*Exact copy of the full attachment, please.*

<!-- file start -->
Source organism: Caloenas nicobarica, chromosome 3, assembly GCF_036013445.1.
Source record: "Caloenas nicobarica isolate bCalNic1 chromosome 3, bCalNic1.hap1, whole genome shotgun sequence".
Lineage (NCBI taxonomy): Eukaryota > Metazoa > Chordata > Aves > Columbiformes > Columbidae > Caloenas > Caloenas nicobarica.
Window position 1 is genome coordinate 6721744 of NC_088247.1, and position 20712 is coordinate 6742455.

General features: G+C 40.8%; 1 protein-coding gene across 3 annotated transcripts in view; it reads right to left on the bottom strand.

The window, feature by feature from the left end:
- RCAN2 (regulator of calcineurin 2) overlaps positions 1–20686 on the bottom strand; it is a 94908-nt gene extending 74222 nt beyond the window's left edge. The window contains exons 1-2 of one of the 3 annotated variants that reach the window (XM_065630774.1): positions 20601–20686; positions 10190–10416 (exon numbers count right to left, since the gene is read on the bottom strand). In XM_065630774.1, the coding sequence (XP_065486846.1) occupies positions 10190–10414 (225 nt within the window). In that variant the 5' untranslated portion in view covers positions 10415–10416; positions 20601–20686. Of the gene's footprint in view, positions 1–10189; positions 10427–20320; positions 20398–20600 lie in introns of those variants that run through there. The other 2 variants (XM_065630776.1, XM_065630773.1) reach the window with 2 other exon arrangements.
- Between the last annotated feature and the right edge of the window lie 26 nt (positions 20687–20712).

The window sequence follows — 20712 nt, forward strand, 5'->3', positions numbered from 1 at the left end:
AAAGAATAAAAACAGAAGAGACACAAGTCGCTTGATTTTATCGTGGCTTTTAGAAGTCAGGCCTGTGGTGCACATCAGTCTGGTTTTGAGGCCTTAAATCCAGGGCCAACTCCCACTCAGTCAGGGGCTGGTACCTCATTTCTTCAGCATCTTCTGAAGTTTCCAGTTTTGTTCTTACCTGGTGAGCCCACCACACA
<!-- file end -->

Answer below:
Source organism: Caloenas nicobarica, chromosome 3, assembly GCF_036013445.1.
Source record: "Caloenas nicobarica isolate bCalNic1 chromosome 3, bCalNic1.hap1, whole genome shotgun sequence".
Lineage (NCBI taxonomy): Eukaryota > Metazoa > Chordata > Aves > Columbiformes > Columbidae > Caloenas > Caloenas nicobarica.
Window position 1 is genome coordinate 6721744 of NC_088247.1, and position 20712 is coordinate 6742455.

General features: G+C 40.8%; 1 protein-coding gene across 3 annotated transcripts in view; it reads right to left on the bottom strand.

The window, feature by feature from the left end:
- RCAN2 (regulator of calcineurin 2) overlaps positions 1–20686 on the bottom strand; it is a 94908-nt gene extending 74222 nt beyond the window's left edge. The window contains exons 1-2 of one of the 3 annotated variants that reach the window (XM_065630774.1): positions 20601–20686; positions 10190–10416 (exon numbers count right to left, since the gene is read on the bottom strand). In XM_065630774.1, the coding sequence (XP_065486846.1) occupies positions 10190–10414 (225 nt within the window). In that variant the 5' untranslated portion in view covers positions 10415–10416; positions 20601–20686. Of the gene's footprint in view, positions 1–10189; positions 10427–20320; positions 20398–20600 lie in introns of those variants that run through there. The other 2 variants (XM_065630776.1, XM_065630773.1) reach the window with 2 other exon arrangements.
- Between the last annotated feature and the right edge of the window lie 26 nt (positions 20687–20712).

The window sequence follows — 20712 nt, forward strand, 5'->3', positions numbered from 1 at the left end:
AAAGAATAAAAACAGAAGAGACACAAGTCGCTTGATTTTATCGTGGCTTTTAGAAGTCAGGCCTGTGGTGCACATCAGTCTGGTTTTGAGGCCTTAAATCCAGGGCCAACTCCCACTCAGTCAGGGGCTGGTACCTCATTTCTTCAGCATCTTCTGAAGTTTCCAGTTTTGTTCTTACCTGGTGAGCCCACCACACA